Using APEM’s custom Shearwater III high-resolution digital camera system each of the 12 aircraft-based surveys will gather around 160,000 images. Each pixel in the images is equivalent to 1.5 cm on the ocean surface, meaning that the camera system is the highest resolution in use for large scale offshore wildlife surveys.

APEM and Normandeau’s image analysts and taxonomic experts have identified a wide variety of birds, sharks, sea turtles and marine mammals such as whales and dolphins. Each one has its species identified and its location plotted. The height and direction of birds in flight is also being recorded.

Consistently high quality data is assured using rigorous quality assurance and a custom-built data management system. Findings from the surveys are made accessible to the public in real time via the ReMOTe website.

The surveys will analyse around ten percent of the survey area using a grid-based flight pattern and will follow the Bureau of Ocean Energy Management’s aerial digital survey guidelines for collecting information about avian species.

The survey site is within the wider area that the New York State Energy Research and Development Authority (NYSERDA) identified as having the potential for offshore wind, which the team from APEM and Normandeau continue to survey. Within this wider area, the team previously completed four surveys of a smaller zone in greater detail. This smaller zone is now the focus for Equinor’s proposed Empire Wind offshore wind farm.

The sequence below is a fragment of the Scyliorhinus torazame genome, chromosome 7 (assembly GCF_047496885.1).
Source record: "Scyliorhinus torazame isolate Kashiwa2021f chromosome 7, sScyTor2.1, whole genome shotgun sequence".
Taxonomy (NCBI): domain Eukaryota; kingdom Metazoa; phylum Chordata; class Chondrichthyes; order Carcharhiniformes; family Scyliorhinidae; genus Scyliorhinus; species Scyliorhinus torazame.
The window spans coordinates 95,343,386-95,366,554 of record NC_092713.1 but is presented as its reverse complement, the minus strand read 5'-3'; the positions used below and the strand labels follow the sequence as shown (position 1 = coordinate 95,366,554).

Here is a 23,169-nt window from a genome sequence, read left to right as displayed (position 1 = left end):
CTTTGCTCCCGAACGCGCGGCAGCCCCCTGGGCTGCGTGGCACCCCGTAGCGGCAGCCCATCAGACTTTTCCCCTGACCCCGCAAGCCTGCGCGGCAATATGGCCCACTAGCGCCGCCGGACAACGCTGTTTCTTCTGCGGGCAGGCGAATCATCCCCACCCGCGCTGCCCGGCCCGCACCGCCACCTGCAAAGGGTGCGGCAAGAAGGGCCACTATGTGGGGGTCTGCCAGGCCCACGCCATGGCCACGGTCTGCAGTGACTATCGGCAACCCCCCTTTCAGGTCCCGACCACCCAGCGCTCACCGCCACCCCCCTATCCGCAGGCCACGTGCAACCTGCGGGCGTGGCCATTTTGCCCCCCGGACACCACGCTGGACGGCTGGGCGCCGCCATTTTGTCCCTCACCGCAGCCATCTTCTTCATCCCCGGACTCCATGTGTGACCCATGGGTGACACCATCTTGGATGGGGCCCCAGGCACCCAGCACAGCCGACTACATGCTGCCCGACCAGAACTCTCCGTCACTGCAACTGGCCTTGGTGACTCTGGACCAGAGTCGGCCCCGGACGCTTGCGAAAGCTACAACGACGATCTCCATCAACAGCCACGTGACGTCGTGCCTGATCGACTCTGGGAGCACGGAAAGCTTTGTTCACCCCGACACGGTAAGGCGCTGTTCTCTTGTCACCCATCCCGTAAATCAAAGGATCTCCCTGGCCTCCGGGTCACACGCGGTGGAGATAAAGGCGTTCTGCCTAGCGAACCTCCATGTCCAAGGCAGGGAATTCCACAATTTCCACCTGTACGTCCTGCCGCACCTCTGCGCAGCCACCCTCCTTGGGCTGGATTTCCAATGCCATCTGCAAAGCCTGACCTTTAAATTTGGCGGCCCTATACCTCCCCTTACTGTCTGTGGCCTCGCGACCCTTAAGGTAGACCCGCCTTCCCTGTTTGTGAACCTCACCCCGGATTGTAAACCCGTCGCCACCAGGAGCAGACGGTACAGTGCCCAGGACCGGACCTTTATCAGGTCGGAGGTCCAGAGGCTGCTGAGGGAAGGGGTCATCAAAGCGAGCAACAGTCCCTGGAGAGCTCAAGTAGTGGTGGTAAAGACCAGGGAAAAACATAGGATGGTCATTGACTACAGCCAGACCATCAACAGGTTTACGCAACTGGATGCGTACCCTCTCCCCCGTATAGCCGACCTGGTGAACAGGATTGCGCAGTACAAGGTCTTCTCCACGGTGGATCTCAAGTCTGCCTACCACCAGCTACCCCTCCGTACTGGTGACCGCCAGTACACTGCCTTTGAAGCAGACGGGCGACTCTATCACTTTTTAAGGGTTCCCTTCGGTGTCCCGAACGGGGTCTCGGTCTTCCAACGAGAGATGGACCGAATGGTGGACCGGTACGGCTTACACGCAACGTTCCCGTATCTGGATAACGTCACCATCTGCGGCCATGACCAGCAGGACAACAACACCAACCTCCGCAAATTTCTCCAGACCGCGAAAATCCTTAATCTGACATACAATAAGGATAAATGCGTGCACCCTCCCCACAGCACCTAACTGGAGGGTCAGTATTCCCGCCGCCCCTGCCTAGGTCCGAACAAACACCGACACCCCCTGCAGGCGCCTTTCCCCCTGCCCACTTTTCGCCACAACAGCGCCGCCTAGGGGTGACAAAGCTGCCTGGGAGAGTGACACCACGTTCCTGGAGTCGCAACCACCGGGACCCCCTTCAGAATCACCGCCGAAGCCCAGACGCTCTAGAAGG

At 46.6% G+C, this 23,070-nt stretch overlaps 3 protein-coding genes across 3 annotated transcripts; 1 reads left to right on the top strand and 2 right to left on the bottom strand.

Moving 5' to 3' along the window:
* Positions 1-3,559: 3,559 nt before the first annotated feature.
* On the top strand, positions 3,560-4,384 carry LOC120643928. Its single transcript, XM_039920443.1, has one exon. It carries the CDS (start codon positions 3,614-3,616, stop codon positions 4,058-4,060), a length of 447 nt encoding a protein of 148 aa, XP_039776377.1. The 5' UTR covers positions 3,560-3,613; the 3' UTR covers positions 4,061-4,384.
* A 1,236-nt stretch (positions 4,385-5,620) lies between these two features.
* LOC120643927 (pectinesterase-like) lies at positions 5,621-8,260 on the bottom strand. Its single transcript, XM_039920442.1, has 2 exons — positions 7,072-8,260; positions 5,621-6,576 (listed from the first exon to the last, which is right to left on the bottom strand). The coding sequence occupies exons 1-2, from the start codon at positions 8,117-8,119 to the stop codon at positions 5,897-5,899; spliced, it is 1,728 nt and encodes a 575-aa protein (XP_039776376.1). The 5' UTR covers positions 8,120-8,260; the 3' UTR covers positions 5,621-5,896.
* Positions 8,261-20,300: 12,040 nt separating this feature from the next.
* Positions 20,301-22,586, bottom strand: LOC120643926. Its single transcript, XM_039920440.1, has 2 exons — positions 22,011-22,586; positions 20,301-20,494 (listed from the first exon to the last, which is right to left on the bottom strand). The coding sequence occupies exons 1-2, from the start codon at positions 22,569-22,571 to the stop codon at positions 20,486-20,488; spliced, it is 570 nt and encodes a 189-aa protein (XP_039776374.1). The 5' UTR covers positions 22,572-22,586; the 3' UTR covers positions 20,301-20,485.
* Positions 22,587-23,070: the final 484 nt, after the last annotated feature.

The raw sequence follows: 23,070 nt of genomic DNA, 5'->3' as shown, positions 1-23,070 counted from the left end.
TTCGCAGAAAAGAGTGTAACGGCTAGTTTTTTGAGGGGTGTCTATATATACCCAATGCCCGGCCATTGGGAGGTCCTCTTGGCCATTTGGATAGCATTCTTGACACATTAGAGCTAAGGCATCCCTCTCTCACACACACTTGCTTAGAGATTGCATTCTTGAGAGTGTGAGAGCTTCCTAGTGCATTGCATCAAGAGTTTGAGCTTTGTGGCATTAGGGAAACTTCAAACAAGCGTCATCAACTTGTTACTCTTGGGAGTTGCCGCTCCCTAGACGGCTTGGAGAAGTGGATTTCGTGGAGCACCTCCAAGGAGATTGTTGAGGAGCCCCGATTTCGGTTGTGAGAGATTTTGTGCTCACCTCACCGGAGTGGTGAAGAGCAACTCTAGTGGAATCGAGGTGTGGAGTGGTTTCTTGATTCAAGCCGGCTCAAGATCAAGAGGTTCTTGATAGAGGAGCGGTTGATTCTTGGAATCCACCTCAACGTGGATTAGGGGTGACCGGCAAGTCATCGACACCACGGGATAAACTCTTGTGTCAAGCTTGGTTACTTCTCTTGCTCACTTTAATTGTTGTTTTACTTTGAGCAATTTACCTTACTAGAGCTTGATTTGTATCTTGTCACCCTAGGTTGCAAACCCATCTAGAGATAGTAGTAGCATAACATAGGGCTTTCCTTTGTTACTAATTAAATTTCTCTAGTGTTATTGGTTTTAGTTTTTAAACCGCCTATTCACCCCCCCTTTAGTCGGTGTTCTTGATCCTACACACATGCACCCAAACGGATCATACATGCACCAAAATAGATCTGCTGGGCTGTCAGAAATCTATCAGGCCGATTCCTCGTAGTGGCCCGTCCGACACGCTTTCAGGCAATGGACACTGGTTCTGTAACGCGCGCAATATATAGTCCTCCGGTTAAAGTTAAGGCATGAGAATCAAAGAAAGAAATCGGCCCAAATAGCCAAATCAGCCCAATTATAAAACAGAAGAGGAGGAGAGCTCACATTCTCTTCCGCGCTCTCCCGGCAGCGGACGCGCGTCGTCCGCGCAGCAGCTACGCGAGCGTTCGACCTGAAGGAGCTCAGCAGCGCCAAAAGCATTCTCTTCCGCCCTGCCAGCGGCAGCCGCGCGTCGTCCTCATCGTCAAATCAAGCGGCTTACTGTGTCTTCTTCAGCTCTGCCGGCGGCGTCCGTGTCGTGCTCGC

Dr Stuart Clough, president of APEM Inc. said: “Thanks to the design of the surveys and our state-of-the-art camera system, we’re gathering data for Equinor with the statistical power to confidently assess the potential impacts of the proposed development.

“The fact that the current surveys also use an approach that is consistent with our earlier surveys means that the data are comparable between them, providing Equinor with a comprehensive baseline snapshot of the area’s offshore wildlife as it seeks a permit to build the Empire Wind offshore wind farm.”

Martin Goff, environmental manager for Empire Wind, said: “Digital aerial surveys have been successfully used in Europe for site characterisation, and as such we have continued using the best available technology here in the Empire Wind lease area and beyond, building on the extensive datasets already collected in the region commissioned by NYSERDA.

“The data and reports are publicly available for anyone to access.”

If you have any queries, please contact Laura Jervis, senior ornithologist.
Alternatively you can email us here. Or call 0161 442 8938.